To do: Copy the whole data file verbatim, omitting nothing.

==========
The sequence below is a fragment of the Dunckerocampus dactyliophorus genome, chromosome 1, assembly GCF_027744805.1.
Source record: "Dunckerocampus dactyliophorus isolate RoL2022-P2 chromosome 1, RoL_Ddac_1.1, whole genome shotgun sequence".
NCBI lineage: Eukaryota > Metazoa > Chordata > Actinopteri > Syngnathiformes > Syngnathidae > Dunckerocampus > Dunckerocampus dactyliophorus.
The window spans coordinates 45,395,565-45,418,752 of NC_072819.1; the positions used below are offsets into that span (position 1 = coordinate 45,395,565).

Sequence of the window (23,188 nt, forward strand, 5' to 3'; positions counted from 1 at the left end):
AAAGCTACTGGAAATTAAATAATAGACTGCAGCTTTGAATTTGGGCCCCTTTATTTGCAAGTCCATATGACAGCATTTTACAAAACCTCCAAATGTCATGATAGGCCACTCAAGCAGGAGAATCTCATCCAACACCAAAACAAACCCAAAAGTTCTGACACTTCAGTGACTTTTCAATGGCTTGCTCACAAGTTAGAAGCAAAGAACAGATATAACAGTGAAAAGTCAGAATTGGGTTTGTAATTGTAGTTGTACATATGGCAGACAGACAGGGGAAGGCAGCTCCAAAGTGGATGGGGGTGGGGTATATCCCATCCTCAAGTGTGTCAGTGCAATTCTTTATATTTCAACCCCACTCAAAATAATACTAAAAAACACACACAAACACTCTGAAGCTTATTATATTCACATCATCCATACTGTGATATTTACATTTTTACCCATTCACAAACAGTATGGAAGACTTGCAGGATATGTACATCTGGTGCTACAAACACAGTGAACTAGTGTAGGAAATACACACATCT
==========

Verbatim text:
The sequence below is a fragment of the Dunckerocampus dactyliophorus genome, chromosome 1, assembly GCF_027744805.1.
Source record: "Dunckerocampus dactyliophorus isolate RoL2022-P2 chromosome 1, RoL_Ddac_1.1, whole genome shotgun sequence".
NCBI lineage: Eukaryota > Metazoa > Chordata > Actinopteri > Syngnathiformes > Syngnathidae > Dunckerocampus > Dunckerocampus dactyliophorus.
The window spans coordinates 45,395,565-45,418,752 of NC_072819.1; the positions used below are offsets into that span (position 1 = coordinate 45,395,565).

Sequence of the window (23,188 nt, forward strand, 5' to 3'; positions counted from 1 at the left end):
AAAGCTACTGGAAATTAAATAATAGACTGCAGCTTTGAATTTGGGCCCCTTTATTTGCAAGTCCATATGACAGCATTTTACAAAACCTCCAAATGTCATGATAGGCCACTCAAGCAGGAGAATCTCATCCAACACCAAAACAAACCCAAAAGTTCTGACACTTCAGTGACTTTTCAATGGCTTGCTCACAAGTTAGAAGCAAAGAACAGATATAACAGTGAAAAGTCAGAATTGGGTTTGTAATTGTAGTTGTACATATGGCAGACAGACAGGGGAAGGCAGCTCCAAAGTGGATGGGGGTGGGGTATATCCCATCCTCAAGTGTGTCAGTGCAATTCTTTATATTTCAACCCCACTCAAAATAATACTAAAAAACACACACAAACACTCTGAAGCTTATTATATTCACATCATCCATACTGTGATATTTACATTTTTACCCATTCACAAACAGTATGGAAGACTTGCAGGATATGTACATCTGGTGCTACAAACACAGTGAACTAGTGTAGGAAATACACACATCT